Finally, and most confusingly, an "internal broker-dealer system," a term that is not used in either proposed Rule 3a1-1 or proposed Rule 3b-12, is defined as "any facility . . . that provides a mechanism, automated in full or in part, for collecting, receiving, disseminating, or displaying system orders and facilitating agreement to the basic terms of a purchase or sale of a security between a customer and the sponsor, or between two customers of the sponsor, through use of the internal broker-dealer system or through the broker or dealer sponsor of such system" -- but that is not an exchange or an ATS. Proposed Rule 17a-3(16)(ii)(A).

This four part definitional scheme -- proposed Rules 3b-12, 3a11, 17a-3(a)(16)(ii), and Section 300 of proposed Regulation ATS -- is overly complex and unclear. 1 But apart from the definitional scheme’s complexity, our major concern is that it does not accomplish what it should: appropriate regulation of all relevant markets. The SEC’s proposed definitional scheme leaves internal broker-dealer systems, particularly Competitive Dealer Systems, entirely exempt from the market regulatory initiatives imposed historically on exchanges and by the Proposed Rules on ATSs. For example, under the proposed definitional scheme, Instinet would become either an exchange or an ATS, but Bernard L. Madoff and E.B. Shaw would be neither. Indeed, they would become subject to less market and system regulation than they are now. This makes neither competitive nor regulatory sense. Market execution centers like these third market dealers should be held to the same minimum standards of fairness, transparency, access and efficiency as are other markets with similar market power and importance.

The Commission states that internal broker-dealer systems "do not involve the systematic interaction of customer orders where the customers themselves are informed of and have an opportunity to agree to the terms of their trades (or agree to the priorities under which the terms will be set)." Moreover, internal-broker dealer trading systems in the Commission’s view "typically give discretion to that broker-dealer to select the market where the order will ultimately be executed, how the order may be split up or ‘worked,’ and whether the broker-dealer will execute the order as a principal or as agent." Release at 22.

Whether or not these observations are correct insofar as Competitive Dealer Systems are concerned, they miss the point. For the issue with which the SEC should be concerned is not whether internal broker-dealer systems are like exchanges, but whether internal broker-dealer systems, or, at least, some significant subset of them encompassing Competitive Dealer Systems, are "markets" in the statutory sense of that term (Section 11(a)(1)(C) and (D)) and should be linked and regulated accordingly.

In adopting Rule 17a-23, the SEC made clear that market maker firms with fully or partly automated trading systems, i.e., Competitive Dealer Systems, should be included within the scope of that rule because their capacity for "potential concentration of volume outside of the national market system may have significant market effects." 2 The PCX agreed with that conclusion then, and believes that it provides a solid and appropriate basis now for subjecting these Competitive Dealer Systems to the requirement of proposed Regulation ATS.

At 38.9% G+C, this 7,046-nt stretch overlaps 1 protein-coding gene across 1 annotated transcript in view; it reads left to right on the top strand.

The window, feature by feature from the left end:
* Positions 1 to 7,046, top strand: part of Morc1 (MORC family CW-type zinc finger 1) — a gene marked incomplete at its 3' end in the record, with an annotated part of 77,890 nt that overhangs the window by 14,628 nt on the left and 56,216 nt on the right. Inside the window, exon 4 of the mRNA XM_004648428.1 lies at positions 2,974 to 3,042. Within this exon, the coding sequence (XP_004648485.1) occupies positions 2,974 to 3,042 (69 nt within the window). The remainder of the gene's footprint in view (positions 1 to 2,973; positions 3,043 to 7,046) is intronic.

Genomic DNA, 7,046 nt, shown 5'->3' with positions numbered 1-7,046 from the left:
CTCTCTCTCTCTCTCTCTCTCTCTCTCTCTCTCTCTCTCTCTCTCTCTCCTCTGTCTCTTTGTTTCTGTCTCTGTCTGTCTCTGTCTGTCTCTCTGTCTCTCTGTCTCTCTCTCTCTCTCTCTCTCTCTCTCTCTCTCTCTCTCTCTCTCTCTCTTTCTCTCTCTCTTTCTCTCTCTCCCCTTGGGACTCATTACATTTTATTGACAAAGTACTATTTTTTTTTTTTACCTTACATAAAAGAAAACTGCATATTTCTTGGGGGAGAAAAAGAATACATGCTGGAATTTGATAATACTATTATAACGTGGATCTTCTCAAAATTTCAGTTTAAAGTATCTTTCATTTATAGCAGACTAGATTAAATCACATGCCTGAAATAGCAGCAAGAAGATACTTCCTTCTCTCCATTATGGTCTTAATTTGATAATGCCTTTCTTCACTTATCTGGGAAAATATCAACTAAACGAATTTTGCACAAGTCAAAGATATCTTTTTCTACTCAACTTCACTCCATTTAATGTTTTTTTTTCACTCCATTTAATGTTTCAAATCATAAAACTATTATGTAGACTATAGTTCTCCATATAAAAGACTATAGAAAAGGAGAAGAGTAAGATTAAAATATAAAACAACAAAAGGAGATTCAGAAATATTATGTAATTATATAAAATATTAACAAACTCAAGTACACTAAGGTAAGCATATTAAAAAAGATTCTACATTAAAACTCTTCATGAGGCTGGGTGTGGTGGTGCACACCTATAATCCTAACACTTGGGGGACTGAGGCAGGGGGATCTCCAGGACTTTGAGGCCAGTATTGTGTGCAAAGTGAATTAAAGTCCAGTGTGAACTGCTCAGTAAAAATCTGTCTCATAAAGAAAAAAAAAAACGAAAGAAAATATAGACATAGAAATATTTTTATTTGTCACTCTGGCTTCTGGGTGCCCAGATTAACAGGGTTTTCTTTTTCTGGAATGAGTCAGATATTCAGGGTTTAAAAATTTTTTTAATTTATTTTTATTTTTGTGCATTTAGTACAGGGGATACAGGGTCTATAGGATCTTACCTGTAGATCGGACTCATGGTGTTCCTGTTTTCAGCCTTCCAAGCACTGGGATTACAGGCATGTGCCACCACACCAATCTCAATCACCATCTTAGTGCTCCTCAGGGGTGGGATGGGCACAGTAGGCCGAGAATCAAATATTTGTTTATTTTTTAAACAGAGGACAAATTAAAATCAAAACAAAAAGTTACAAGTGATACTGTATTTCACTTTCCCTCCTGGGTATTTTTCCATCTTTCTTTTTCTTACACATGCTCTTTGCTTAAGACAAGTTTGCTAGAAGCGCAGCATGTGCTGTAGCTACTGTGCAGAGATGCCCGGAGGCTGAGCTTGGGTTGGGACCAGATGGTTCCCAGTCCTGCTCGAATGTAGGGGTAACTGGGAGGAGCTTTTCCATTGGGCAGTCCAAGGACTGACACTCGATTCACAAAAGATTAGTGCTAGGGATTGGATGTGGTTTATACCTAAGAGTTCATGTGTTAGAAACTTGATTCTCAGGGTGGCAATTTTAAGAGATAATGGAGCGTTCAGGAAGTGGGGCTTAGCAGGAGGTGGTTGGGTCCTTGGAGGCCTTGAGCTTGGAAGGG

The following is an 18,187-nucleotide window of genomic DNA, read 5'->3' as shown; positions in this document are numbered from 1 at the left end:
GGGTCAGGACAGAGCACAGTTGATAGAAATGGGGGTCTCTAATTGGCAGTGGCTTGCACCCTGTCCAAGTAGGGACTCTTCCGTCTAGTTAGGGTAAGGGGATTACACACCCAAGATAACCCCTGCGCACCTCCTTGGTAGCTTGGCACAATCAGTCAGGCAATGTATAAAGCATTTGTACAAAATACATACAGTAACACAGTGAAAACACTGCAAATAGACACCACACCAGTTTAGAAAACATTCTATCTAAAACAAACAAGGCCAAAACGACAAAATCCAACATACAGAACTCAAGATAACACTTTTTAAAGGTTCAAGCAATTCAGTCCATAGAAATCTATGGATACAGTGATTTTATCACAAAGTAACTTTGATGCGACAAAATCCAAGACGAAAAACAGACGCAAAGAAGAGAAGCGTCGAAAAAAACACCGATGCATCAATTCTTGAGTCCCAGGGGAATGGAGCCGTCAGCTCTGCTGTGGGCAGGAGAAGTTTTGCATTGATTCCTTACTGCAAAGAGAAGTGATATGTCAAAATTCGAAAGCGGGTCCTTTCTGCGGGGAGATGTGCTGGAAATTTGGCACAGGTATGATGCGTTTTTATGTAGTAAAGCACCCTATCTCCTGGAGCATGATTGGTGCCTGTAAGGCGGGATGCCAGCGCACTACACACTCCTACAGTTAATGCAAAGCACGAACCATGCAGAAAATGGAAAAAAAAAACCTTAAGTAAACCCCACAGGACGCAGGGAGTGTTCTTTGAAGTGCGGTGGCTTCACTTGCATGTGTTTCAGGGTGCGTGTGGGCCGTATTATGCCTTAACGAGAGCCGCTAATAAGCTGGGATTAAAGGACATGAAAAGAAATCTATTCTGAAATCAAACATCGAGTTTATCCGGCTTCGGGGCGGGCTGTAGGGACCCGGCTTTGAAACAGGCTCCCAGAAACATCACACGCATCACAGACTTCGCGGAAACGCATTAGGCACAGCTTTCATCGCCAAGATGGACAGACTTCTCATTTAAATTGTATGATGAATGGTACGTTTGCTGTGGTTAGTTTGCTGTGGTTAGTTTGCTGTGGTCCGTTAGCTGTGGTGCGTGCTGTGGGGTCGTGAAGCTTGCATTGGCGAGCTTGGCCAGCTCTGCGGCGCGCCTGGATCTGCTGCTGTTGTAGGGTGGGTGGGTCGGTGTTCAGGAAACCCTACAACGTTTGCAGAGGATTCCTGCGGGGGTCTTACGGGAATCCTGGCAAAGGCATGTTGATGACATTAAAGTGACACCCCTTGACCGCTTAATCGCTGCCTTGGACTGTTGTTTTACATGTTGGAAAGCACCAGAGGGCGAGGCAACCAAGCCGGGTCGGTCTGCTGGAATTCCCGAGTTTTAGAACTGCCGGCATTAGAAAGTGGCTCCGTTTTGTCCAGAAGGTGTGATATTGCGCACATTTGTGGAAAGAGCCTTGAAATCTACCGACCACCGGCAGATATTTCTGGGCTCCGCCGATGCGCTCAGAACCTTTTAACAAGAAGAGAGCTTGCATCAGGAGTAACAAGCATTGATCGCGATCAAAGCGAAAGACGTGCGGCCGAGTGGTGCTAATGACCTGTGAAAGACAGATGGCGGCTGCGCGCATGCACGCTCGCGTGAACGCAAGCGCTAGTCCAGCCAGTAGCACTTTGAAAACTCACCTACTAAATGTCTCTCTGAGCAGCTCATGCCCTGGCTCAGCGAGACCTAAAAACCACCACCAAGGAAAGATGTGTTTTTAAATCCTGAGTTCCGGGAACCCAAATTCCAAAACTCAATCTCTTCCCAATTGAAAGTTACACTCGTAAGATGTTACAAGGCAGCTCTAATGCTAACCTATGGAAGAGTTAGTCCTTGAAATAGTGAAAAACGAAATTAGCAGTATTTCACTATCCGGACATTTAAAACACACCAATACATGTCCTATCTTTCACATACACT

The PCX agrees with the Commission that there are clear distinctions between exchanges, ATSs, and dealer trading systems. But the PCX does not agree that those distinctions should necessarily lead to fundamentally different regulatory burdens. The main focus of the Commission’s efforts in the regulation of markets should be to assure that all markets that have significant market effects are included appropriately within the NMS. Exchanges, ATSs, and Competitive Dealer Systems are all centers for the interaction and execution of orders, and all three types of systems compete for order flow. To the extent that one of these market types is subject to lesser regulatory requirements than its competitors, it has a distinct and unfair competitive advantage. The markets that should be linked and regulated as markets should be identified by pricing and volume importance and not by their similarity to "traditional" exchanges or their satisfaction of the criteria in the New Exchange Definition.

Accordingly, we urge the Commission to amend the proposed definitional structure in the Proposed Rules to subject Competitive Dealer Systems to the requirements of proposed Regulation ATS. Unfortunately, given the proposed definitional approach -- defining ATSs as "exchanges" that do not regulate or discipline their subscribers -- such a change may appear awkward. Nevertheless, it could be accomplished without affecting any of the Commission’s substantive objectives in a variety of ways. 3 Whatever way the definitional change is accomplished, however, the important point is that Competitive Dealer Systems, exchanges, and ATSs that have comparable market importance should be integrated into the NMS in comparable ways.